Jeremy Westfall counts cattle in the early morning sun at Oswalt Ranch.
Jeremy Westfall is up with the sunrise on a cool autumn morning at Noble Research Institute’s Oswalt Ranch near Marietta, Oklahoma. Westfall counts cattle as he moves them to a fresh paddock for grazing.

As Noble ventures down the regenerative ranching path, we have already learned one indisputable truth — our mindset must change. Everything we have practiced and preached in the past is now up for examination and redesign. Our values are the same, but our minds are open to envisioning new approaches to old problems.

For the past two years, Noble’s team has become the student: willing to learn, reassess and pursue a path that makes a difference. The entire Noble catalog of programming is under renovation, from how we run our ranches to how we assist producers. It’s a humbling and necessary task for a 75-year-old organization.

We hope to exemplify the regenerative mindset in all we do. This way of thinking blends a desire to work with nature and a constant pursuit of learning with a tenacity that is not afraid to fail or to ask for help. As an organization, this is our moment to be bold.

Cattle grazing in a pecan grove.
Cattle graze in the pecan grove at the Red River Ranch of Noble Research Institute.

By the end of 2022, Noble will relaunch our educational offerings to ranchers. We will build our outreach around the simple goal of helping you gain understanding and confidence in applying regenerative principles. This means providing knowledge, supporting you when you encounter the unforeseen or new, and using our dynamic research to answer critical producer-guided questions. All of which begins with the right mindset — for us and you.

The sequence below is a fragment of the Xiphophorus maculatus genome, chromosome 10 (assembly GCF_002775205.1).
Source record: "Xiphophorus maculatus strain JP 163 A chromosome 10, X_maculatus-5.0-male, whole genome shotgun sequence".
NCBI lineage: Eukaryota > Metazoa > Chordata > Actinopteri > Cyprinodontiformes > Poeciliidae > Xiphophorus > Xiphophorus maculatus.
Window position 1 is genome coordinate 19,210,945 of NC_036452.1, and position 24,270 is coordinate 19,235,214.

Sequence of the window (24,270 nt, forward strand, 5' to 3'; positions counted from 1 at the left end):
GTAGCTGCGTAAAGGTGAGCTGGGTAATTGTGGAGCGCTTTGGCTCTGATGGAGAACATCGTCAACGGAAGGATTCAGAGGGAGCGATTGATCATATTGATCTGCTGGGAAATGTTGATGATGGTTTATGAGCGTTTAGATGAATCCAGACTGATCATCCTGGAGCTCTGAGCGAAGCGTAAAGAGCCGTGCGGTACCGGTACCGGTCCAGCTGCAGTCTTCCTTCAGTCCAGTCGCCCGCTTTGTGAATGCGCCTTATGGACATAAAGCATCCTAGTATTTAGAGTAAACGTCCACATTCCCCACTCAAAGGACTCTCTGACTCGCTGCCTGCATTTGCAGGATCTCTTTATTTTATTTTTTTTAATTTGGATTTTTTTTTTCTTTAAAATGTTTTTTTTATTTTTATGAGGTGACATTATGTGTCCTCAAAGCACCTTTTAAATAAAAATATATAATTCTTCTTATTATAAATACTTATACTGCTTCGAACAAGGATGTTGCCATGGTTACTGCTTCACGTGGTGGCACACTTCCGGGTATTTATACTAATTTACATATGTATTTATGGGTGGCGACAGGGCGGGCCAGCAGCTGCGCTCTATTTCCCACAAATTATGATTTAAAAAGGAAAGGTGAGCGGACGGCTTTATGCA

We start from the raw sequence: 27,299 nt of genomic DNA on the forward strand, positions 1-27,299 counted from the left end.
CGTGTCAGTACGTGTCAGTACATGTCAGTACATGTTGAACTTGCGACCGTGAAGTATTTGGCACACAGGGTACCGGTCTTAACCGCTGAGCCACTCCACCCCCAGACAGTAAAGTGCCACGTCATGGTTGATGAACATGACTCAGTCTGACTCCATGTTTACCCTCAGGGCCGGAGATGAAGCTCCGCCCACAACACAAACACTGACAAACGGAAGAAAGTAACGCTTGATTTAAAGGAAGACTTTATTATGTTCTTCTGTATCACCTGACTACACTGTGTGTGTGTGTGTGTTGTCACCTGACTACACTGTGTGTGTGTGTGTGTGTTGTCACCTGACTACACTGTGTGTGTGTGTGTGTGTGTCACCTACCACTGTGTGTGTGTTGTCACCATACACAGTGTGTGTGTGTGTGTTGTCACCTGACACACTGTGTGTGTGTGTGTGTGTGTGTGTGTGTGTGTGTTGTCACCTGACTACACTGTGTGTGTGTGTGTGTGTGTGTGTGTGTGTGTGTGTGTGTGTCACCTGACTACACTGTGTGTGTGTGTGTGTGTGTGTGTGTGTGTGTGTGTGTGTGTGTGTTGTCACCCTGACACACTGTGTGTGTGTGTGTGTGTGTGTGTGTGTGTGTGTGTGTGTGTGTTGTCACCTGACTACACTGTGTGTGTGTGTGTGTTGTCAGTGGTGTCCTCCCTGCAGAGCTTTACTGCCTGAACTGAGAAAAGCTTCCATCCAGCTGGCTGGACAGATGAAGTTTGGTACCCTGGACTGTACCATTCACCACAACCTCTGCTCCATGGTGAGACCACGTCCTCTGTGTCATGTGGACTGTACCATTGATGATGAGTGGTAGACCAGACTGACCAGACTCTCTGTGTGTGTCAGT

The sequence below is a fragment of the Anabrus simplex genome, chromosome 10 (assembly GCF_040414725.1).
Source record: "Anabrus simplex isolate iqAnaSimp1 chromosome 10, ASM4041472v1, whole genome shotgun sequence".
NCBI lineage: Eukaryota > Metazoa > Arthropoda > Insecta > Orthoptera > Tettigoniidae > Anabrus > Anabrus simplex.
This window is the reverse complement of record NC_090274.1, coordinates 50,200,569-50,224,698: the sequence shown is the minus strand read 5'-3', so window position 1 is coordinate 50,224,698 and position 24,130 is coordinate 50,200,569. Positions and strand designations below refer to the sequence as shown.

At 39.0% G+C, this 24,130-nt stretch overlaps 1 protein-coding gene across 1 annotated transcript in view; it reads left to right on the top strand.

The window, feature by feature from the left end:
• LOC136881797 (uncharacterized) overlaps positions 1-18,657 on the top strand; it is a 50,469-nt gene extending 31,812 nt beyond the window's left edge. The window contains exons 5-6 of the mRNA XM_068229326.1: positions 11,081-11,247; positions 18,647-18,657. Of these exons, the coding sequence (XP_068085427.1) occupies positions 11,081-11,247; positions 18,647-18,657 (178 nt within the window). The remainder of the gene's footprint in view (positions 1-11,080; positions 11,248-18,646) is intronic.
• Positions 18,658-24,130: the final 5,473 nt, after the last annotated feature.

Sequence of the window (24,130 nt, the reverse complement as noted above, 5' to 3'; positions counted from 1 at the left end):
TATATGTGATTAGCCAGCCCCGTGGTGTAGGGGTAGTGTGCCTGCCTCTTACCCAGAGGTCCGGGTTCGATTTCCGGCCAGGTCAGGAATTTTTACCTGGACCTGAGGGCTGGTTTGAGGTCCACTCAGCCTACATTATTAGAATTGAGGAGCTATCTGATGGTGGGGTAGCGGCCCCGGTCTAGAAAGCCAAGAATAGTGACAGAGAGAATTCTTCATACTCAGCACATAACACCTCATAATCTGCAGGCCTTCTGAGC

Some of you are already on the journey. For others, you may be curious about this regenerative ranching journey and wonder if you should take your initial steps. Odds are you’re already making strides to rehabbing degraded soil. But if you want to challenge your mindset, ask yourself these questions:

Are you ready to look at your ranch as one interconnected operation of soil, plant, water, land, animal and producer?

Are you ready to apply soil health principles instead of implementing one-size-fits-all practices?

Are you ready to build a profitable operation that sets and fulfills long-term goals?

We believe that everything you desire as a rancher — a profitable operation, healthy soil and land, and a legacy for your children and society — is on the other side of a renewed mindset. As my grandmother would say: Be bold, stand up and try, put yourself out there despite the judgment, and have courage.

This is your back-porch revelation.

Adam Calaway

J. Adam Calaway formerly served as Director of Communications and Public Relations for Noble Research Institute. He received a bachelor’s degree in journalism from Cameron University and a master’s degree in communications from the University of Oklahoma.